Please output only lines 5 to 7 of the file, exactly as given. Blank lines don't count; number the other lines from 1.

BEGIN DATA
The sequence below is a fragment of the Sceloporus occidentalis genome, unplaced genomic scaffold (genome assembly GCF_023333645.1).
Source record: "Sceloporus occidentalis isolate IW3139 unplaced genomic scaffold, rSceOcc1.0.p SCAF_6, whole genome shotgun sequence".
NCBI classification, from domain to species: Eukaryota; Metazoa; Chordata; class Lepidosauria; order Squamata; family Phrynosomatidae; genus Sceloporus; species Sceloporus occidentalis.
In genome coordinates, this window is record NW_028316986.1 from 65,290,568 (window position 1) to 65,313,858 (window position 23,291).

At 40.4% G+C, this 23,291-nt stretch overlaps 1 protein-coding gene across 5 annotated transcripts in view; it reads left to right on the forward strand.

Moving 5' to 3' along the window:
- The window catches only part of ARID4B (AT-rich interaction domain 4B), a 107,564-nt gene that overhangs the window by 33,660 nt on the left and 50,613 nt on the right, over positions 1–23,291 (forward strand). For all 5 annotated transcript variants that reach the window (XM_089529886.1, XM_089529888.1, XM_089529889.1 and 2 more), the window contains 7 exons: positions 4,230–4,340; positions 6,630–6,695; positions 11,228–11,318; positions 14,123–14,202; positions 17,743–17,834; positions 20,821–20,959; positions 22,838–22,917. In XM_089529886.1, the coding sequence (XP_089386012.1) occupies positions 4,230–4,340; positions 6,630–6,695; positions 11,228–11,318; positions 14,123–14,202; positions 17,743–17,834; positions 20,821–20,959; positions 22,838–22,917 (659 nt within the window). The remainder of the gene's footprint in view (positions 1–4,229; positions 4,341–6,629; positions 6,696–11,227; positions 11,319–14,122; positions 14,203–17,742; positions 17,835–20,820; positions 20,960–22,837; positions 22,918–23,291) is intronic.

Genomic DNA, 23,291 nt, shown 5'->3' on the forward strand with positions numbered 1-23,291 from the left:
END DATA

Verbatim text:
At 40.4% G+C, this 23,291-nt stretch overlaps 1 protein-coding gene across 5 annotated transcripts in view; it reads left to right on the forward strand.

Moving 5' to 3' along the window:
- The window catches only part of ARID4B (AT-rich interaction domain 4B), a 107,564-nt gene that overhangs the window by 33,660 nt on the left and 50,613 nt on the right, over positions 1–23,291 (forward strand). For all 5 annotated transcript variants that reach the window (XM_089529886.1, XM_089529888.1, XM_089529889.1 and 2 more), the window contains 7 exons: positions 4,230–4,340; positions 6,630–6,695; positions 11,228–11,318; positions 14,123–14,202; positions 17,743–17,834; positions 20,821–20,959; positions 22,838–22,917. In XM_089529886.1, the coding sequence (XP_089386012.1) occupies positions 4,230–4,340; positions 6,630–6,695; positions 11,228–11,318; positions 14,123–14,202; positions 17,743–17,834; positions 20,821–20,959; positions 22,838–22,917 (659 nt within the window). The remainder of the gene's footprint in view (positions 1–4,229; positions 4,341–6,629; positions 6,696–11,227; positions 11,319–14,122; positions 14,203–17,742; positions 17,835–20,820; positions 20,960–22,837; positions 22,918–23,291) is intronic.